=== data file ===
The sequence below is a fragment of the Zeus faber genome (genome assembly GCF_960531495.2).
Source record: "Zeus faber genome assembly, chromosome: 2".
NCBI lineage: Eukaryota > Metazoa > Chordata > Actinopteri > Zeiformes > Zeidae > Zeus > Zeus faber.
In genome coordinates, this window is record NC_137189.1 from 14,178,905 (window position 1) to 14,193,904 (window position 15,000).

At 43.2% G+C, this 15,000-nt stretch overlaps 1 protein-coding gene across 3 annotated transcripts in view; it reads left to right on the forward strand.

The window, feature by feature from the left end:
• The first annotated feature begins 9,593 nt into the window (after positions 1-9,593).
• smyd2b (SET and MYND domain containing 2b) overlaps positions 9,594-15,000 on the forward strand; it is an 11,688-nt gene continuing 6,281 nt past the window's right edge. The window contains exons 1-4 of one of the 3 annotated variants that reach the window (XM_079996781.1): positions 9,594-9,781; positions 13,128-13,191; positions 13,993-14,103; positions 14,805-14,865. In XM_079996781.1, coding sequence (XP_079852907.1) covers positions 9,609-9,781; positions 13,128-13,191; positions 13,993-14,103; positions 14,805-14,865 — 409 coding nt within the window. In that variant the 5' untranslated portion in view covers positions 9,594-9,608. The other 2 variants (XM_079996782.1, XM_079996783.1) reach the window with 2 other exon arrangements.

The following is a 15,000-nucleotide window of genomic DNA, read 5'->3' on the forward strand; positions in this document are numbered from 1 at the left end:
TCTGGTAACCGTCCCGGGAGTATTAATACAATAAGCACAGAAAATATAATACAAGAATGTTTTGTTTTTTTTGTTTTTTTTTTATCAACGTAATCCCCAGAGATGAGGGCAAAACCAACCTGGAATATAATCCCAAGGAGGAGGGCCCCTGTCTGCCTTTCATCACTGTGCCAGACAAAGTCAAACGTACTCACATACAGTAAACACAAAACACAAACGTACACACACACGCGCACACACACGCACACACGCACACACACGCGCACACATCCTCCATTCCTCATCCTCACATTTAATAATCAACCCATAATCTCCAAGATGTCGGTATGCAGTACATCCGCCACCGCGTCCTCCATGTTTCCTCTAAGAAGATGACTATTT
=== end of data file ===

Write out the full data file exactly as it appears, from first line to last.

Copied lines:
The sequence below is a fragment of the Zeus faber genome (genome assembly GCF_960531495.2).
Source record: "Zeus faber genome assembly, chromosome: 2".
NCBI lineage: Eukaryota > Metazoa > Chordata > Actinopteri > Zeiformes > Zeidae > Zeus > Zeus faber.
In genome coordinates, this window is record NC_137189.1 from 14,178,905 (window position 1) to 14,193,904 (window position 15,000).

At 43.2% G+C, this 15,000-nt stretch overlaps 1 protein-coding gene across 3 annotated transcripts in view; it reads left to right on the forward strand.

The window, feature by feature from the left end:
• The first annotated feature begins 9,593 nt into the window (after positions 1-9,593).
• smyd2b (SET and MYND domain containing 2b) overlaps positions 9,594-15,000 on the forward strand; it is an 11,688-nt gene continuing 6,281 nt past the window's right edge. The window contains exons 1-4 of one of the 3 annotated variants that reach the window (XM_079996781.1): positions 9,594-9,781; positions 13,128-13,191; positions 13,993-14,103; positions 14,805-14,865. In XM_079996781.1, coding sequence (XP_079852907.1) covers positions 9,609-9,781; positions 13,128-13,191; positions 13,993-14,103; positions 14,805-14,865 — 409 coding nt within the window. In that variant the 5' untranslated portion in view covers positions 9,594-9,608. The other 2 variants (XM_079996782.1, XM_079996783.1) reach the window with 2 other exon arrangements.

The following is a 15,000-nucleotide window of genomic DNA, read 5'->3' on the forward strand; positions in this document are numbered from 1 at the left end:
TCTGGTAACCGTCCCGGGAGTATTAATACAATAAGCACAGAAAATATAATACAAGAATGTTTTGTTTTTTTTGTTTTTTTTTTATCAACGTAATCCCCAGAGATGAGGGCAAAACCAACCTGGAATATAATCCCAAGGAGGAGGGCCCCTGTCTGCCTTTCATCACTGTGCCAGACAAAGTCAAACGTACTCACATACAGTAAACACAAAACACAAACGTACACACACACGCGCACACACACGCACACACGCACACACACGCGCACACATCCTCCATTCCTCATCCTCACATTTAATAATCAACCCATAATCTCCAAGATGTCGGTATGCAGTACATCCGCCACCGCGTCCTCCATGTTTCCTCTAAGAAGATGACTATTT